Project groups

We continue to integrate groups of projects into TeamCity. When new version is out we promise you won’t believe that there was no allusion to the groups in TeamCity just a few months before. Check an incomplete list of the places which are aware of sub-projects now:

  • Project hierarchy is shown on Administration|Projects page;
  • Projects hierarchy is shown in all drop downs where a list of projects or configurations is displayed;
  • Notification rule defined for a project will be effective for sub-projects too;
  • It is possible to define cleanup rules for projects. These cleanup rules are default ones for build configurations from this project and its sub-projects.

Get a full list of changes in release notes.


Meta Runner is a powerful feature providing a promising new way for customizing TeamCity and making it even more people-oriented. To understand it, let’s consider an example.

Imagine you have some repeated task used over and over again across different build configurations. The task is defined as one or more build steps, based on built-in runners, like Ant or command line. Most likely you’d want to reuse this task easily across several build configurations. You can’t do this with templates because template enforces you to share the same settings across different configurations which is not always possible. A solution which we propose is to extract Meta-runner out of these steps, see how it works in release notes.

External IDs and projects transfer

External IDs will help to simplify import/export of projects and build configurations. We introduced them one EAP ago made some improvements from last time:

  • it’s possible to define external ID for build configuration and template;
  • external ID can be used in HTTP and REST requests;
  • external IDs are stored in project configuration files, not internal ones.

Read more about external IDs in release notes.

Disk Usage Report

Disk Usage is now integrated with Server Health. New report, based on disk usage, show configurations with large build log files which are rarely useful because it’s difficult to analyze them. Read more on this report in release notes.

Queued Build page

Dependencies progress has been added and you can see estimates for all dependencies in one place now.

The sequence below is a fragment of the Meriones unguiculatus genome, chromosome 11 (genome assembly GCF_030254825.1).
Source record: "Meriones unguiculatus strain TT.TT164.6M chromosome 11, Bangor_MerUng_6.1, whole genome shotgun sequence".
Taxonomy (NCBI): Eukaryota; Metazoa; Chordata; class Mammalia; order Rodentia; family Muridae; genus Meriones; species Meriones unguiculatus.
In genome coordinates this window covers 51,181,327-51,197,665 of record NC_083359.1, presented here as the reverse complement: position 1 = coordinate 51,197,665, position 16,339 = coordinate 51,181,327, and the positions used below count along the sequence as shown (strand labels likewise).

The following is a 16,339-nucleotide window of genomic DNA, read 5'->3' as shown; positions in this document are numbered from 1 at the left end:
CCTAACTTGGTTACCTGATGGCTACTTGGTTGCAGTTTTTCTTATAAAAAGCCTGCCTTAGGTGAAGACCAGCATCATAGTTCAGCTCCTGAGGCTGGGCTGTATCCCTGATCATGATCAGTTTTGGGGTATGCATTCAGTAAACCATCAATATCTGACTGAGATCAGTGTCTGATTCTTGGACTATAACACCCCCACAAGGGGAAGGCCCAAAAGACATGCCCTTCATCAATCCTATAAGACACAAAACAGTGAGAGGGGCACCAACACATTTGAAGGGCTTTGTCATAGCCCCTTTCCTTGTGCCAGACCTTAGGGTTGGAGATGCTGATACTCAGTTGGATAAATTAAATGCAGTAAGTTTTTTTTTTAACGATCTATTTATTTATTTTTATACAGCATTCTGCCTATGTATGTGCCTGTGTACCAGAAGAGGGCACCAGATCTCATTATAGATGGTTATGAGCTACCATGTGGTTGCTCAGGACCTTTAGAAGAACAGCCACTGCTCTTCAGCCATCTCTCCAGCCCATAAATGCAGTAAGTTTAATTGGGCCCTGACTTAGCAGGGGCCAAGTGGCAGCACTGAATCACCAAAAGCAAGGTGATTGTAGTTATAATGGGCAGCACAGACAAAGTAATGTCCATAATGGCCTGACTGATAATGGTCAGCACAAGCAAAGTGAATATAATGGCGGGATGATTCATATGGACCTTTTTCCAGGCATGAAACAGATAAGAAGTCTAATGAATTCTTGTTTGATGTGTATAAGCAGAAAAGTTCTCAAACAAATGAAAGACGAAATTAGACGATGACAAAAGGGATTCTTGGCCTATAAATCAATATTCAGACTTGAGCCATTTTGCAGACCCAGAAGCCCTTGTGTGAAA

Please, try new EAP and tell us about your experience. You can find a full list of changes in release notes.

Happy building!

Posted in EAP | 4 Comments

Mercurial bookmarks

First TeamCity 8.0 EAP brought a Mercurial bookmarks support. Let’s see how you can use them with TeamCity.

Mercurial bookmarks are lightweight branches like those you have in Git. While a regular Mercurial branch is a property of a commit and cannot be changed once commit is published, bookmarks can be changed in any way you want: you can add bookmarks to existing commit, you can change the commit a bookmark points to, you can easily delete a bookmark and most importantly you can share them with others. If you are new to bookmarks this tutorial might be useful.

In TeamCity bookmarks can be used in branch and branch specification fields of VCS root settings just like regular branches.

I can see the following uses of bookmarks:

  • feature branches with bookmarks
  • using bookmarks to narrow changes detected by TeamCity

Feature branches with bookmarks

You can share you work with others (and with TeamCity) by pushing bookmarks to a Mercurial server. There is one caveat though. Since every commit still has a branch, this branch becomes multiheaded. It doesn’t make sence to track such a branch in TeamCity since its current revision is the latest pushed head and it constantly changes. It’s better to create a bookmark, e.g. main, which points to the tip of mainline of development, use it in the branch field and exclude the regular branch in which you create bookmarks from branch specification.

Narrowing detected changes